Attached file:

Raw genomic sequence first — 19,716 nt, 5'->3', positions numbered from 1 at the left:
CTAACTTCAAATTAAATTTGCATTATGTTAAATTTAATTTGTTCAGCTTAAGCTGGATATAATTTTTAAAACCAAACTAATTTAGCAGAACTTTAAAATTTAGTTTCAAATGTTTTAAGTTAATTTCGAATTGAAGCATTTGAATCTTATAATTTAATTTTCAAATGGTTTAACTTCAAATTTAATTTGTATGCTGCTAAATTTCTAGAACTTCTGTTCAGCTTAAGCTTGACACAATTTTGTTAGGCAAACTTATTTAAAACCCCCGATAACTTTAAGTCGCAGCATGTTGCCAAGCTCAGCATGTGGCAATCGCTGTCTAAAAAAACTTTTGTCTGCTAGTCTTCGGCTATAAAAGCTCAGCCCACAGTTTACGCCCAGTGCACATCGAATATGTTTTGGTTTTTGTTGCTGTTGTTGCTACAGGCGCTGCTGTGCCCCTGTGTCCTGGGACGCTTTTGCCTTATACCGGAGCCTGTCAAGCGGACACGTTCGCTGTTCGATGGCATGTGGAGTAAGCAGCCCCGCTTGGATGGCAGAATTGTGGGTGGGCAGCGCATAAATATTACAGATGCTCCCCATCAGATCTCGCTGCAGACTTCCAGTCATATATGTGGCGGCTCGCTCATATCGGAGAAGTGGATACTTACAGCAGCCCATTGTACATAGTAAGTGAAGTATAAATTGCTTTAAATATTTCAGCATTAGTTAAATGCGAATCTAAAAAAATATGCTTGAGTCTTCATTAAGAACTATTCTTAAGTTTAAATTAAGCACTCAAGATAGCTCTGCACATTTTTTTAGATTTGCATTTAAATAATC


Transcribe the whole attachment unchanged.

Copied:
Raw genomic sequence first — 19,716 nt, 5'->3', positions numbered from 1 at the left:
CTAACTTCAAATTAAATTTGCATTATGTTAAATTTAATTTGTTCAGCTTAAGCTGGATATAATTTTTAAAACCAAACTAATTTAGCAGAACTTTAAAATTTAGTTTCAAATGTTTTAAGTTAATTTCGAATTGAAGCATTTGAATCTTATAATTTAATTTTCAAATGGTTTAACTTCAAATTTAATTTGTATGCTGCTAAATTTCTAGAACTTCTGTTCAGCTTAAGCTTGACACAATTTTGTTAGGCAAACTTATTTAAAACCCCCGATAACTTTAAGTCGCAGCATGTTGCCAAGCTCAGCATGTGGCAATCGCTGTCTAAAAAAACTTTTGTCTGCTAGTCTTCGGCTATAAAAGCTCAGCCCACAGTTTACGCCCAGTGCACATCGAATATGTTTTGGTTTTTGTTGCTGTTGTTGCTACAGGCGCTGCTGTGCCCCTGTGTCCTGGGACGCTTTTGCCTTATACCGGAGCCTGTCAAGCGGACACGTTCGCTGTTCGATGGCATGTGGAGTAAGCAGCCCCGCTTGGATGGCAGAATTGTGGGTGGGCAGCGCATAAATATTACAGATGCTCCCCATCAGATCTCGCTGCAGACTTCCAGTCATATATGTGGCGGCTCGCTCATATCGGAGAAGTGGATACTTACAGCAGCCCATTGTACATAGTAAGTGAAGTATAAATTGCTTTAAATATTTCAGCATTAGTTAAATGCGAATCTAAAAAAATATGCTTGAGTCTTCATTAAGAACTATTCTTAAGTTTAAATTAAGCACTCAAGATAGCTCTGCACATTTTTTTAGATTTGCATTTAAATAATC